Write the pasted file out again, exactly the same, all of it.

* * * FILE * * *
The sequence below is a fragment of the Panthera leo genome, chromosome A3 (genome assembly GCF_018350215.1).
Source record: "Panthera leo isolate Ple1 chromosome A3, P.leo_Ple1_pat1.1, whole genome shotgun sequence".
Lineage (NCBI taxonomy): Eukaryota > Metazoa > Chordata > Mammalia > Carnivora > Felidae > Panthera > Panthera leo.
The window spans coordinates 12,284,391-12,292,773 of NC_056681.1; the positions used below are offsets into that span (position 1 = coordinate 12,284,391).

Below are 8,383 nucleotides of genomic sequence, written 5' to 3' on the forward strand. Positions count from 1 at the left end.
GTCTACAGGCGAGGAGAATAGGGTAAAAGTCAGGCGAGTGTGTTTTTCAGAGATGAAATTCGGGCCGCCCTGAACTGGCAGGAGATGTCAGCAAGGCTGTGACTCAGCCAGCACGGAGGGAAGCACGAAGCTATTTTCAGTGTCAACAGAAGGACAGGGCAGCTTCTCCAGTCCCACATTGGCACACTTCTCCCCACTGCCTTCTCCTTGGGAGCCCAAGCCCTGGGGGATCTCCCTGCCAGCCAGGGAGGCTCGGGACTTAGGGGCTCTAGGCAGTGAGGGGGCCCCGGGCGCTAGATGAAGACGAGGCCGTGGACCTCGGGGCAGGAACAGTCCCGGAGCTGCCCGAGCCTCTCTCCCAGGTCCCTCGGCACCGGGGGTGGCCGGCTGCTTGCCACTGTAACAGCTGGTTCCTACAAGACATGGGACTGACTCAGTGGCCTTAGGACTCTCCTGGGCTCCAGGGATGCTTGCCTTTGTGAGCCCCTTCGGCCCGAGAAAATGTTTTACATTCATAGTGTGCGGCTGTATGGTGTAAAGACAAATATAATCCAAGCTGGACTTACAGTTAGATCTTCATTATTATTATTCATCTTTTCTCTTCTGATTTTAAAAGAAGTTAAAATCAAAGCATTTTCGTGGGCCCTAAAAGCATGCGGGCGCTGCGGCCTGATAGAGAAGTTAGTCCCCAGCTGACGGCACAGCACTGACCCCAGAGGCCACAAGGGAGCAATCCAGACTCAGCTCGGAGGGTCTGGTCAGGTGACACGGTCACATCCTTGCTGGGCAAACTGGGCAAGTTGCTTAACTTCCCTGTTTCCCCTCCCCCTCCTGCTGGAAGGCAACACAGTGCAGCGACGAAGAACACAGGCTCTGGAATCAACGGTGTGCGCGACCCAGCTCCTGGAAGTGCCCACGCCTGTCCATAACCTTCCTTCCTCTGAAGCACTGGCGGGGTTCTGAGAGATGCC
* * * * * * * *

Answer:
The sequence below is a fragment of the Panthera leo genome, chromosome A3 (genome assembly GCF_018350215.1).
Source record: "Panthera leo isolate Ple1 chromosome A3, P.leo_Ple1_pat1.1, whole genome shotgun sequence".
Lineage (NCBI taxonomy): Eukaryota > Metazoa > Chordata > Mammalia > Carnivora > Felidae > Panthera > Panthera leo.
The window spans coordinates 12,284,391-12,292,773 of NC_056681.1; the positions used below are offsets into that span (position 1 = coordinate 12,284,391).

Below are 8,383 nucleotides of genomic sequence, written 5' to 3' on the forward strand. Positions count from 1 at the left end.
GTCTACAGGCGAGGAGAATAGGGTAAAAGTCAGGCGAGTGTGTTTTTCAGAGATGAAATTCGGGCCGCCCTGAACTGGCAGGAGATGTCAGCAAGGCTGTGACTCAGCCAGCACGGAGGGAAGCACGAAGCTATTTTCAGTGTCAACAGAAGGACAGGGCAGCTTCTCCAGTCCCACATTGGCACACTTCTCCCCACTGCCTTCTCCTTGGGAGCCCAAGCCCTGGGGGATCTCCCTGCCAGCCAGGGAGGCTCGGGACTTAGGGGCTCTAGGCAGTGAGGGGGCCCCGGGCGCTAGATGAAGACGAGGCCGTGGACCTCGGGGCAGGAACAGTCCCGGAGCTGCCCGAGCCTCTCTCCCAGGTCCCTCGGCACCGGGGGTGGCCGGCTGCTTGCCACTGTAACAGCTGGTTCCTACAAGACATGGGACTGACTCAGTGGCCTTAGGACTCTCCTGGGCTCCAGGGATGCTTGCCTTTGTGAGCCCCTTCGGCCCGAGAAAATGTTTTACATTCATAGTGTGCGGCTGTATGGTGTAAAGACAAATATAATCCAAGCTGGACTTACAGTTAGATCTTCATTATTATTATTCATCTTTTCTCTTCTGATTTTAAAAGAAGTTAAAATCAAAGCATTTTCGTGGGCCCTAAAAGCATGCGGGCGCTGCGGCCTGATAGAGAAGTTAGTCCCCAGCTGACGGCACAGCACTGACCCCAGAGGCCACAAGGGAGCAATCCAGACTCAGCTCGGAGGGTCTGGTCAGGTGACACGGTCACATCCTTGCTGGGCAAACTGGGCAAGTTGCTTAACTTCCCTGTTTCCCCTCCCCCTCCTGCTGGAAGGCAACACAGTGCAGCGACGAAGAACACAGGCTCTGGAATCAACGGTGTGCGCGACCCAGCTCCTGGAAGTGCCCACGCCTGTCCATAACCTTCCTTCCTCTGAAGCACTGGCGGGGTTCTGAGAGATGCC